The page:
What to Do When You Receive a Credit Card Limit Increase Offer
If you use credit wisely you likely won’t know that a lender has checked up on you. However, if the “soft” check reveals a high credit score, you will receive limit increase offers. But there’s a fine line between what a lender says you can afford and what you know you can afford. You don’t need to accept what they offer you, or you could accept a reduced amount to stick within your comfort zone.
To help you decide whether or not to accept a limit increase offer, here are 4 key things to consider:
- Available Credit Can Get You Through an Emergency
It’s easy to think that you’ll apply for more credit when faced with an emergency, but that will often lead to a decline. For instance, if you lose your job and need a line of credit to get by until you find another job, without income your lender will be unable to grant you the loan.
To prepare for the unexpected, having credit available to you that you don’t routinely use, along with emergency savings to cover your basic expenses for a few months, is wise financial planning that will help you navigate the bumps in the road.
- Higher Limits Can Improve Your Credit Score
Higher limits on your credit cards will decrease your credit utilization ratio, which is one factor in the calculation of your credit score. Credit utilization simply means how much of your available credit you’re using at any point in time. The lower the ratio, the better. For instance, if you have 2 credit cards with a combined limit of $10,000 and a total amount owing of $7,800, your credit utilization ratio is 78%.
But if you increase the limit on 1 of the cards so that the combined limit is now $15,000, with the same $7,800 still owing, your ratio drops to 52%. Keeping your balance owing on each account below about 65 per cent of the limit helps to protect your credit score.
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- High Limits Can Prevent You from Obtaining Other Credit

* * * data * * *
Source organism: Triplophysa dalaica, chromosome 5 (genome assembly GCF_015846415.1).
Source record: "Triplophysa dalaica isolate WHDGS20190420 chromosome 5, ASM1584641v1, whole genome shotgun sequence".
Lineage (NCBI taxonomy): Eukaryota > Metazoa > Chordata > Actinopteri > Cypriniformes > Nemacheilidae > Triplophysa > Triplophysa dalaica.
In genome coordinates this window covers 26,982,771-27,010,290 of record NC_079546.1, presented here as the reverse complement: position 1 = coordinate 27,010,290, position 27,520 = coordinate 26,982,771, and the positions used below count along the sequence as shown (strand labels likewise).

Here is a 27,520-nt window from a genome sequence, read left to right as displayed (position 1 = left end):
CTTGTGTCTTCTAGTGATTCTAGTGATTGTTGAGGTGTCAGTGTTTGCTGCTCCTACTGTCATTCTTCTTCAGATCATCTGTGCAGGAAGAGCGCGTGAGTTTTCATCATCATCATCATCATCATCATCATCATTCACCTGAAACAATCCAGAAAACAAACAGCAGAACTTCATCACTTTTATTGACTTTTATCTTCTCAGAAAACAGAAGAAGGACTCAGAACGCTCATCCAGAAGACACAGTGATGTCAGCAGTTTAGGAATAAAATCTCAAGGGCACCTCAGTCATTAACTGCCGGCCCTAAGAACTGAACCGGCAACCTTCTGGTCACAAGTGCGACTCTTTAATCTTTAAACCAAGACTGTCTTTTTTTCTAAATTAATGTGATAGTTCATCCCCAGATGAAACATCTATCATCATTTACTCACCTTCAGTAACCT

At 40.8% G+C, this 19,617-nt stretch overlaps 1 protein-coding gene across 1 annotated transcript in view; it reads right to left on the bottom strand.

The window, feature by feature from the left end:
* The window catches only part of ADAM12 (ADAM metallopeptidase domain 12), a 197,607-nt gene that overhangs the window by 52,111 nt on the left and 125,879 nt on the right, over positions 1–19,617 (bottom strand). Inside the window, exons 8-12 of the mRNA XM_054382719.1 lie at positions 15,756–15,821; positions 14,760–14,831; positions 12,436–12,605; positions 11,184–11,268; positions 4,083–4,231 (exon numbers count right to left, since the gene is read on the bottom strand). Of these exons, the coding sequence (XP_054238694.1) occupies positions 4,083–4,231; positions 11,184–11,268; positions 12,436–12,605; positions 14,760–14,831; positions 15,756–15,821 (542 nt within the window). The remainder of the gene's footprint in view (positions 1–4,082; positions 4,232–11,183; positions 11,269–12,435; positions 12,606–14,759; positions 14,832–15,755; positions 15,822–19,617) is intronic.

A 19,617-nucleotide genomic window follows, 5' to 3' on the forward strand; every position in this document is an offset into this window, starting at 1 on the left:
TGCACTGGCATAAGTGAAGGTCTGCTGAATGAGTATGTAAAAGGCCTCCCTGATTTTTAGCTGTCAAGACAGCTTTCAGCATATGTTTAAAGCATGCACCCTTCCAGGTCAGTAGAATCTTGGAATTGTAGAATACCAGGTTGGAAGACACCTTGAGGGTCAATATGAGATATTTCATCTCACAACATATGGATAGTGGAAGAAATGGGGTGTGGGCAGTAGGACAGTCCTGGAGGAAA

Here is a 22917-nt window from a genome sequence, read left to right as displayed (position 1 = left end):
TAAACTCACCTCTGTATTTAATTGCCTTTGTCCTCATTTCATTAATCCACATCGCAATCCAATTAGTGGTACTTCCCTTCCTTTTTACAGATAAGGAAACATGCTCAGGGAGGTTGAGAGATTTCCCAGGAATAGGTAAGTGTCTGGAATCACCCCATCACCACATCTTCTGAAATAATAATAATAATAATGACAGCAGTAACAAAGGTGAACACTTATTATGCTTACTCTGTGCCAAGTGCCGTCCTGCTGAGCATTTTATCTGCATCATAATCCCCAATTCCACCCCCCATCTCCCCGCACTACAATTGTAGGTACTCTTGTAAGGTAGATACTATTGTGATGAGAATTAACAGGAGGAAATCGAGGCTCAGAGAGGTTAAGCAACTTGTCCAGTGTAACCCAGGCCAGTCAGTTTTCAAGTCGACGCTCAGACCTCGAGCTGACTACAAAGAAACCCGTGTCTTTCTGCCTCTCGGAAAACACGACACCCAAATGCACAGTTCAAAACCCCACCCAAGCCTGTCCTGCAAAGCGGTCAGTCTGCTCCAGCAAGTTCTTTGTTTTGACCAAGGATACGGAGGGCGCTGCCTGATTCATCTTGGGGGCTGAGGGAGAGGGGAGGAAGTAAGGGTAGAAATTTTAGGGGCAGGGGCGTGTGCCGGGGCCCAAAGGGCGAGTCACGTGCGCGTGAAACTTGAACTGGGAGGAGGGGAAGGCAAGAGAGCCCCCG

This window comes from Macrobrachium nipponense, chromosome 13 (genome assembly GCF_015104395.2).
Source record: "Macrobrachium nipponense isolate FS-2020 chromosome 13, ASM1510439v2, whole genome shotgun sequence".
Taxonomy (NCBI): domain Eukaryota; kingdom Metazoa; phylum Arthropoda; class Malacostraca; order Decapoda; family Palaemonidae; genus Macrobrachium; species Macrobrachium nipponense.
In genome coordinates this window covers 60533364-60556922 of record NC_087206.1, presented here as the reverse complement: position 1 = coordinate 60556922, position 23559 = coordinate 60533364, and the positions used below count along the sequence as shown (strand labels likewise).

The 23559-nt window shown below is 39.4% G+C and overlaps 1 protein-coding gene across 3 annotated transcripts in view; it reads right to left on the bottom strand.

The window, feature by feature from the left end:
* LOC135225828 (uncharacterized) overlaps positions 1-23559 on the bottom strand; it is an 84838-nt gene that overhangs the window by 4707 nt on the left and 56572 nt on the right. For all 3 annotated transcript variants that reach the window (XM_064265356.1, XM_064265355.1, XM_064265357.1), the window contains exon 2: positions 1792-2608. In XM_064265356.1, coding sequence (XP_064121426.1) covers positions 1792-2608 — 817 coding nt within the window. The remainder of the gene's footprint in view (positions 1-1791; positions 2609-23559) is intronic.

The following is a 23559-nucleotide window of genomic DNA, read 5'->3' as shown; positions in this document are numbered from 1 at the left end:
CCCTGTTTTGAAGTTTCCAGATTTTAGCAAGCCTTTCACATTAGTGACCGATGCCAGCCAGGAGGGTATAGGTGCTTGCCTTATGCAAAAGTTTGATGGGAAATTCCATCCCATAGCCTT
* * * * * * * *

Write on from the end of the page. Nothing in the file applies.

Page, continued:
Where a higher limit on your credit cards can help increase your credit score to make other borrowing more attractive, those same higher limits can mean that you qualify for less additional credit. While this might sound backwards, the reason makes sense. You only have so much money to make payments with. If you’re close to that limit with the products you already have, there’s less room to lend you more.
That limit, when a lender is unable to lend your more, varies. At your bank or credit union the limit is normally 40% of your gross income. If you earn $4,500 before tax each month, that means a maximum of $1,800 can be committed to your payments. This calculation is called your total debt service ratio (TDSR) and it includes your rent, cell phone payment if you have a contract with your service provider, current monthly loan payments, and the minimum requirement payment on your credit cards.
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When some lenders calculate this ratio, they base your minimum credit card payment amount not on what you normally owe, but on the limit of your card. The higher the limit, the higher the (potential) minimum payment – and the less additional credit they can lend you. It can mean the difference between buying the car you want and the one that simply moves you from A to B.
Lenders use the potential minimum payment amount because you already have that credit available to you. If you were to utilize it after they approve you for the additional credit you may run into problems keeping up with all of your payments. Ultimately, this is for the creditor’s protection but it also benefits the borrower.
- More Available Credit Can Lead to Temptation Spending
More available credit means you’ve got more ability to buy things now and pay for them later. And that’s the tricky thing with credit. We all know how it works, but for many, the temptation to spend what’s available to them is simple too great to resist. If you add in enticements like loyalty points or travel rewards and the ability to fulfill our wishes instantly, it’s a recipe for debt.
If a lot of available credit makes you feel richer than you really are, it’s probably best not to accept a limit increase and work within what you already have available.
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